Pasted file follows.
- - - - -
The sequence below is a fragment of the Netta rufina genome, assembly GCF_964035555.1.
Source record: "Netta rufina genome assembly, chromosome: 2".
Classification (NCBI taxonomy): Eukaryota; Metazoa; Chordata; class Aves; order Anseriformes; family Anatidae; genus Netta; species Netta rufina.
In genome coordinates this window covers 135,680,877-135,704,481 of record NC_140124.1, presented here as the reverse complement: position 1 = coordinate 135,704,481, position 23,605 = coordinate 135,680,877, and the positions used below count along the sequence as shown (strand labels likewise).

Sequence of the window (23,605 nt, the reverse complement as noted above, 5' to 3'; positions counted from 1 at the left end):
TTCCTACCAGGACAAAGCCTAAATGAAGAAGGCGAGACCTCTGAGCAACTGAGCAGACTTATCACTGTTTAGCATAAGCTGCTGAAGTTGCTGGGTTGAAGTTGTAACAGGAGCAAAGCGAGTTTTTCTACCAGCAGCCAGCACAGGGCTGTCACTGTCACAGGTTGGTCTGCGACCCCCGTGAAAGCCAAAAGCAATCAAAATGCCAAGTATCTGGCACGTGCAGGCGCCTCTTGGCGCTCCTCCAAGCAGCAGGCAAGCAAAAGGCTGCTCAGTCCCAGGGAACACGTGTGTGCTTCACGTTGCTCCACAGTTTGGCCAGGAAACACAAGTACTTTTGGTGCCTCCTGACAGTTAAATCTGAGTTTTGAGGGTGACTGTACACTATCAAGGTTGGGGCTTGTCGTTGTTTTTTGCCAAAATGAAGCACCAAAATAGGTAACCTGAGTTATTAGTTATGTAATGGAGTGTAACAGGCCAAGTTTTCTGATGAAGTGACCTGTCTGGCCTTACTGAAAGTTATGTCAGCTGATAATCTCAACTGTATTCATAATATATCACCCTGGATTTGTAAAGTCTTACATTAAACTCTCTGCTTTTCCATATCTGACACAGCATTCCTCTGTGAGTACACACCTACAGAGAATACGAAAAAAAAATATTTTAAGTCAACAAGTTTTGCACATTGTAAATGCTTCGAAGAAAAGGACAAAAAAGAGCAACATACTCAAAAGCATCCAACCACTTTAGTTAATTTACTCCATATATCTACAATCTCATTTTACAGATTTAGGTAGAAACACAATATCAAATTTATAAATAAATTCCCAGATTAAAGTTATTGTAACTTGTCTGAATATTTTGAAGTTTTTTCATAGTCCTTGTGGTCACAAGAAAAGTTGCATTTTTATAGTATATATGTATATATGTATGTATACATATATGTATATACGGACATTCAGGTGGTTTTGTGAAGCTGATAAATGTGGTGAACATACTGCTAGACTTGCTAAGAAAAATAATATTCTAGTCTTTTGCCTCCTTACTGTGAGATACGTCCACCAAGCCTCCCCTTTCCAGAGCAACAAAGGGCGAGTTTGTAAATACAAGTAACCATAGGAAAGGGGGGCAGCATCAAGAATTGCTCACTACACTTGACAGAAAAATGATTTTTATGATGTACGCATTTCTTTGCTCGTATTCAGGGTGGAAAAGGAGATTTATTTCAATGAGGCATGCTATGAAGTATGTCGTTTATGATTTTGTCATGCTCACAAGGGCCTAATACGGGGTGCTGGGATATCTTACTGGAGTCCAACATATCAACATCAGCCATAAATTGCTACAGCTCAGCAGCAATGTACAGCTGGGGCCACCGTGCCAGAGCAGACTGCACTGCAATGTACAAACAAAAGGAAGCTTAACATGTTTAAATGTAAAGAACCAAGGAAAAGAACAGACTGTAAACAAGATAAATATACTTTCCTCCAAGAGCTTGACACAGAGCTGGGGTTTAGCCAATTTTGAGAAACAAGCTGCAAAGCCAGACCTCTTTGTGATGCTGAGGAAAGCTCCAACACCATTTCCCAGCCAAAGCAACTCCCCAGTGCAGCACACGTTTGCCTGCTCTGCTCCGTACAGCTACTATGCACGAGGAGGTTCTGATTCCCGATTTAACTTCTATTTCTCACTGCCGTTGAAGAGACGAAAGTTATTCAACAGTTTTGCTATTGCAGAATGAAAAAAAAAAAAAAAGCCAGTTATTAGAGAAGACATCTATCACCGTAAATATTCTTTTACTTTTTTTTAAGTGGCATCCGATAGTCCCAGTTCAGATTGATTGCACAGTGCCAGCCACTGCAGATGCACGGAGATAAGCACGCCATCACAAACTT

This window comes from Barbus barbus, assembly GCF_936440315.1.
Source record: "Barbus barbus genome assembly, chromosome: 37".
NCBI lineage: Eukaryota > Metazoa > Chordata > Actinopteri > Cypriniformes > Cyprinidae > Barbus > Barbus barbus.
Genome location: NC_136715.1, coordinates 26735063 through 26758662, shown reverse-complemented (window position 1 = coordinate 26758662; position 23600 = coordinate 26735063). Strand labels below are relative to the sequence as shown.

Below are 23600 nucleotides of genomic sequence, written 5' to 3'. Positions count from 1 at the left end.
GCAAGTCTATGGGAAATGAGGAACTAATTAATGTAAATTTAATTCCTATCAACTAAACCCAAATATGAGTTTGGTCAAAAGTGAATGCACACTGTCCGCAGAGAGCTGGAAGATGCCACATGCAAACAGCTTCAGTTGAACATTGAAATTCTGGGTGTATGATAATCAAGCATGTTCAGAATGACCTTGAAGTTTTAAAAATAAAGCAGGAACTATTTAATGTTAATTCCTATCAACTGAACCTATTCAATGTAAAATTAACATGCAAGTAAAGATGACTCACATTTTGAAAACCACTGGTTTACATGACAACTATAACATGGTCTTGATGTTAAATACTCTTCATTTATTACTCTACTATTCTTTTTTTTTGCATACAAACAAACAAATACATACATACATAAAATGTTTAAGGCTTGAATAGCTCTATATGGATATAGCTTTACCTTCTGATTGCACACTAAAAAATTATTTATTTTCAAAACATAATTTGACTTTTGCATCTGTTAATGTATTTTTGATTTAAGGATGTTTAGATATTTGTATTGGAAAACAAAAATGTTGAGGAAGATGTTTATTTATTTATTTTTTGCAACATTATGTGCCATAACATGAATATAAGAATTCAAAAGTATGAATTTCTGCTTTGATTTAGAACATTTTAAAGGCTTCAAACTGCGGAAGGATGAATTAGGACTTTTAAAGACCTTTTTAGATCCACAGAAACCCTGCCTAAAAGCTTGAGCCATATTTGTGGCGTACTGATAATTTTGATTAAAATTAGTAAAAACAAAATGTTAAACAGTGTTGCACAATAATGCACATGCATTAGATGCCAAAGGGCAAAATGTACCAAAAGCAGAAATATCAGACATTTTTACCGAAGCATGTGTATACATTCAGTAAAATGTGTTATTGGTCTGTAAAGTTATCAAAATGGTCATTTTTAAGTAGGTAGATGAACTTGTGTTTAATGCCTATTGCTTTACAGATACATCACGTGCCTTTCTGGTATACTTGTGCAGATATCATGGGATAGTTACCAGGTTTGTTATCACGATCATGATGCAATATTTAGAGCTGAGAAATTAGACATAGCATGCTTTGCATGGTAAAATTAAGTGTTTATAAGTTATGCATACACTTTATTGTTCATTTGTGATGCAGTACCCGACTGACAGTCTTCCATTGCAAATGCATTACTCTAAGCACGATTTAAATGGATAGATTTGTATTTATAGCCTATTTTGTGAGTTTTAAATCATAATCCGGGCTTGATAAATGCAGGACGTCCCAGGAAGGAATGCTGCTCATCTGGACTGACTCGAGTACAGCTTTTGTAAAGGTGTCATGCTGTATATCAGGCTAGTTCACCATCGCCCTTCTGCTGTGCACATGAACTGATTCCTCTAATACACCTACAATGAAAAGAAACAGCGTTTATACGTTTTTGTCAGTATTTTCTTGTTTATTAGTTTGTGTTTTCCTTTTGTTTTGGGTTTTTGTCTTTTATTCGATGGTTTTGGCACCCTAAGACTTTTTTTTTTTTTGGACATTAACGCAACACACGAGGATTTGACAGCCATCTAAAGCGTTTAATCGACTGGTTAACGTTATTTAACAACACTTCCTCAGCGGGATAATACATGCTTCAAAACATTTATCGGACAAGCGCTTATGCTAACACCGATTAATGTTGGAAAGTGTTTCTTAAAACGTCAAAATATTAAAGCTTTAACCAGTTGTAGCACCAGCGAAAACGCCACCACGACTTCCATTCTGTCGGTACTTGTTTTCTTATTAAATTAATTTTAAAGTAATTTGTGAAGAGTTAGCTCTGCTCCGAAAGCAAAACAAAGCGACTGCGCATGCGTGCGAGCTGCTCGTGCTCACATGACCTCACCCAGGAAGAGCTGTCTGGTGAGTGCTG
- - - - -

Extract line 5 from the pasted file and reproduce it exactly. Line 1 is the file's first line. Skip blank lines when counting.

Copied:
Sequence of the window (23,605 nt, the reverse complement as noted above, 5' to 3'; positions counted from 1 at the left end):